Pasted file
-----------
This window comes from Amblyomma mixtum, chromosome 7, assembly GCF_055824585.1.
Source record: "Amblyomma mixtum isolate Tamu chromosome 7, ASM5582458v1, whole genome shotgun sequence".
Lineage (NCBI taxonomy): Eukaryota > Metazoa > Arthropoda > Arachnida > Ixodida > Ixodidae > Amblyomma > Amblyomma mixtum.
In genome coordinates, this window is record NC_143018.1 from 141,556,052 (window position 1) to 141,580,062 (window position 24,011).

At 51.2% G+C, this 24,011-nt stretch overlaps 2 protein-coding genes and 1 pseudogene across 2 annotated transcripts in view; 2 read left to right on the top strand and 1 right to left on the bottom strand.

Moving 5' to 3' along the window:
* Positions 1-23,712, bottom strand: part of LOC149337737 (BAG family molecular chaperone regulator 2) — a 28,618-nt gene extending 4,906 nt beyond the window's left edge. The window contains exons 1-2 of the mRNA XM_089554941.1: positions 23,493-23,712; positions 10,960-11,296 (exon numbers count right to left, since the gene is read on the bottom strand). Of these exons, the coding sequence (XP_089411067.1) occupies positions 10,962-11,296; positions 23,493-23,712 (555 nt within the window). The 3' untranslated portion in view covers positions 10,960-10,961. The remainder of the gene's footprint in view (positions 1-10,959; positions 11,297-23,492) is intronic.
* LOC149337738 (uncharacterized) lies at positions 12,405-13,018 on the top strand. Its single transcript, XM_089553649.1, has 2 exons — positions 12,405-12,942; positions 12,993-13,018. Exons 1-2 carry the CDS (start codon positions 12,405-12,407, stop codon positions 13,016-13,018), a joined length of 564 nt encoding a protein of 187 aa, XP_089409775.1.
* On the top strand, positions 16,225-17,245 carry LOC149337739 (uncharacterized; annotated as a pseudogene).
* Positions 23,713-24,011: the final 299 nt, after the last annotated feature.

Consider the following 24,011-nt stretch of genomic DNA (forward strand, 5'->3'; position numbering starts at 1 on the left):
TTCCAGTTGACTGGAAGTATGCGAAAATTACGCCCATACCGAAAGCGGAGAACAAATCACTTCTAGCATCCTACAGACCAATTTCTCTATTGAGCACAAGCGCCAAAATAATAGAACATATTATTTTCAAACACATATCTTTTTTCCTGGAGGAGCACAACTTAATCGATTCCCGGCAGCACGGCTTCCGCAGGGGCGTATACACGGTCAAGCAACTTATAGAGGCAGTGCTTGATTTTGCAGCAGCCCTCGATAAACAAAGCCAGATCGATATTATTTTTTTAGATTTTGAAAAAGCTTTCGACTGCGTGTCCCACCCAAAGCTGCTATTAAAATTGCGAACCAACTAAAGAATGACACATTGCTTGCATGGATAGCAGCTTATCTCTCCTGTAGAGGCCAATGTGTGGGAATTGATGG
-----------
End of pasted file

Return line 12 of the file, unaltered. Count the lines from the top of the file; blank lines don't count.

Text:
TTCCAGTTGACTGGAAGTATGCGAAAATTACGCCCATACCGAAAGCGGAGAACAAATCACTTCTAGCATCCTACAGACCAATTTCTCTATTGAGCACAAGCGCCAAAATAATAGAACATATTATTTTCAAACACATATCTTTTTTCCTGGAGGAGCACAACTTAATCGATTCCCGGCAGCACGGCTTCCGCAGGGGCGTATACACGGTCAAGCAACTTATAGAGGCAGTGCTTGATTTTGCAGCAGCCCTCGATAAACAAAGCCAGATCGATATTATTTTTTTAGATTTTGAAAAAGCTTTCGACTGCGTGTCCCACCCAAAGCTGCTATTAAAATTGCGAACCAACTAAAGAATGACACATTGCTTGCATGGATAGCAGCTTATCTCTCCTGTAGAGGCCAATGTGTGGGAATTGATGG